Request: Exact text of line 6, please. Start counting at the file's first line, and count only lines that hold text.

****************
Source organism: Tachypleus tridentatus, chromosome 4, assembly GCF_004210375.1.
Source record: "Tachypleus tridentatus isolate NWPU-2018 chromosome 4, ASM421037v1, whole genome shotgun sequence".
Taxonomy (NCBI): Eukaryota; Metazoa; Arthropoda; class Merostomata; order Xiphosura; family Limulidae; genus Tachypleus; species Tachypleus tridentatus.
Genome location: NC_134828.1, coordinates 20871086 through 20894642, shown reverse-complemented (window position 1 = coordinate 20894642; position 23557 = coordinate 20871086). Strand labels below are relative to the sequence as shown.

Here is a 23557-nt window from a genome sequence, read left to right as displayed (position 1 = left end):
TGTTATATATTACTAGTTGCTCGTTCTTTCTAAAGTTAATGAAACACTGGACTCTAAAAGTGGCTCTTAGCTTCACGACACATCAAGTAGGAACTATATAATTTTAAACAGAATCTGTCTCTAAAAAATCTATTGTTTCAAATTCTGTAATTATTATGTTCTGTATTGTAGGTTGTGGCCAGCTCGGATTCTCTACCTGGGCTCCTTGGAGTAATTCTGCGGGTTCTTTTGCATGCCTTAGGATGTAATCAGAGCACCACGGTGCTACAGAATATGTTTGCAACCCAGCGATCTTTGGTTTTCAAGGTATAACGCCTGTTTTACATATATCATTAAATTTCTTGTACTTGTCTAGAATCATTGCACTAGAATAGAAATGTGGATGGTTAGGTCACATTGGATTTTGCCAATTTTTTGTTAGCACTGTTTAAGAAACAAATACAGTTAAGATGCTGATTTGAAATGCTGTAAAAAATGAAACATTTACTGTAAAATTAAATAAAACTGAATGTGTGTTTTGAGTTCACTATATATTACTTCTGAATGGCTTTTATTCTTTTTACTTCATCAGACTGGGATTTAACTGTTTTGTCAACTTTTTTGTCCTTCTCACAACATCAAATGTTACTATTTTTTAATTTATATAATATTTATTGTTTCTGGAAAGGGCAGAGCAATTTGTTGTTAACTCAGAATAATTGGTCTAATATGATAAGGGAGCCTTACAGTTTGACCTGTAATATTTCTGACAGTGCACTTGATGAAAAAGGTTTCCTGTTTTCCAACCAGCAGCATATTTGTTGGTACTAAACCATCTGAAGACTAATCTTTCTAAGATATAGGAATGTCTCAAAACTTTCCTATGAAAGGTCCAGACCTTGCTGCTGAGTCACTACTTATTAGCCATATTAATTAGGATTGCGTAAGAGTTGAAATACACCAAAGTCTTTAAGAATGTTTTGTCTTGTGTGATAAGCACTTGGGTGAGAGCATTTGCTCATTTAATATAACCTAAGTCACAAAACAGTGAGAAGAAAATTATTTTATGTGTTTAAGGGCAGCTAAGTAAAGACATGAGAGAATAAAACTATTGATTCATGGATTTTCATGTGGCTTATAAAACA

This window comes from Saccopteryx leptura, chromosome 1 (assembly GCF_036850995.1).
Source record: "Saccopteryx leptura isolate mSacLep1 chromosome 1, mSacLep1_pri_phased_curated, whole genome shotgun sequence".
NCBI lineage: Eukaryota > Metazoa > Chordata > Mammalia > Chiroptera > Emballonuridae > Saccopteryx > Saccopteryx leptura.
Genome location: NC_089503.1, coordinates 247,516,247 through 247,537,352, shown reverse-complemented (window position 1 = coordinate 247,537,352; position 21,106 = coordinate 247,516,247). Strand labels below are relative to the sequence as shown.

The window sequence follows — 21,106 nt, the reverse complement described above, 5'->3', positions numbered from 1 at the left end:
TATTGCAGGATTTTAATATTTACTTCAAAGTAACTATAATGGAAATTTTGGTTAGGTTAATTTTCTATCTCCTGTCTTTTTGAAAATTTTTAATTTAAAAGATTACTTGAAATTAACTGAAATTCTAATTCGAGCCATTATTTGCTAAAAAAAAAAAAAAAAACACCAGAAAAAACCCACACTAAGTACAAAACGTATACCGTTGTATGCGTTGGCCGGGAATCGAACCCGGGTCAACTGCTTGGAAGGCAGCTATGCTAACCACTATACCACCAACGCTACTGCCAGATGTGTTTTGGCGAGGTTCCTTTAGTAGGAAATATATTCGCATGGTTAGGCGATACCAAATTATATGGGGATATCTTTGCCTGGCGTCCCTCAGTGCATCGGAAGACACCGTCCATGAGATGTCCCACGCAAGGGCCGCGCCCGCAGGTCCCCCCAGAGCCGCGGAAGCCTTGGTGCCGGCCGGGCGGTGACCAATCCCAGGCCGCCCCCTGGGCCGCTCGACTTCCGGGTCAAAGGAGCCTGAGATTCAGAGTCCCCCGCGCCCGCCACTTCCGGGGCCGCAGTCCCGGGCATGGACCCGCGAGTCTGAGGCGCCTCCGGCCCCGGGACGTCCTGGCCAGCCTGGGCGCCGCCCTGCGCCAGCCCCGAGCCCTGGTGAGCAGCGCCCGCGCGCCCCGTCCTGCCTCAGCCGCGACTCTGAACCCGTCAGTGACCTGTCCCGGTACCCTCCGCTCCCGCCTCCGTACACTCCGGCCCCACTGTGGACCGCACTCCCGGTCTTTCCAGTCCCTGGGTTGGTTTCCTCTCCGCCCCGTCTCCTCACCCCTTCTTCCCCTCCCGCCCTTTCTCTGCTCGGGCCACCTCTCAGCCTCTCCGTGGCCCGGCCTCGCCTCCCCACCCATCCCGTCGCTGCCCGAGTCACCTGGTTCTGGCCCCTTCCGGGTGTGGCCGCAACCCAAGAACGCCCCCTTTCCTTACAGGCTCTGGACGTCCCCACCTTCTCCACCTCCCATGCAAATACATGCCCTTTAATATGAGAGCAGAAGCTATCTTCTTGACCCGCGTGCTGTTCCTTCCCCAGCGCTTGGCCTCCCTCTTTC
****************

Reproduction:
TGTTATATATTACTAGTTGCTCGTTCTTTCTAAAGTTAATGAAACACTGGACTCTAAAAGTGGCTCTTAGCTTCACGACACATCAAGTAGGAACTATATAATTTTAAACAGAATCTGTCTCTAAAAAATCTATTGTTTCAAATTCTGTAATTATTATGTTCTGTATTGTAGGTTGTGGCCAGCTCGGATTCTCTACCTGGGCTCCTTGGAGTAATTCTGCGGGTTCTTTTGCATGCCTTAGGATGTAATCAGAGCACCACGGTGCTACAGAATATGTTTGCAACCCAGCGATCTTTGGTTTTCAAGGTATAACGCCTGTTTTACATATATCATTAAATTTCTTGTACTTGTCTAGAATCATTGCACTAGAATAGAAATGTGGATGGTTAGGTCACATTGGATTTTGCCAATTTTTTGTTAGCACTGTTTAAGAAACAAATACAGTTAAGATGCTGATTTGAAATGCTGTAAAAAATGAAACATTTACTGTAAAATTAAATAAAACTGAATGTGTGTTTTGAGTTCACTATATATTACTTCTGAATGGCTTTTATTCTTTTTACTTCATCAGACTGGGATTTAACTGTTTTGTCAACTTTTTTGTCCTTCTCACAACATCAAATGTTACTATTTTTTAATTTATATAATATTTATTGTTTCTGGAAAGGGCAGAGCAATTTGTTGTTAACTCAGAATAATTGGTCTAATATGATAAGGGAGCCTTACAGTTTGACCTGTAATATTTCTGACAGTGCACTTGATGAAAAAGGTTTCCTGTTTTCCAACCAGCAGCATATTTGTTGGTACTAAACCATCTGAAGACTAATCTTTCTAAGATATAGGAATGTCTCAAAACTTTCCTATGAAAGGTCCAGACCTTGCTGCTGAGTCACTACTTATTAGCCATATTAATTAGGATTGCGTAAGAGTTGAAATACACCAAAGTCTTTAAGAATGTTTTGTCTTGTGTGATAAGCACTTGGGTGAGAGCATTTGCTCATTTAATATAACCTAAGTCACAAAACAGTGAGAAGAAAATTATTTTATGTGTTTAAGGGCAGCTAAGTAAAGACATGAGAGAATAAAACTATTGATTCATGGATTTTCATGTGGCTTATAAAACA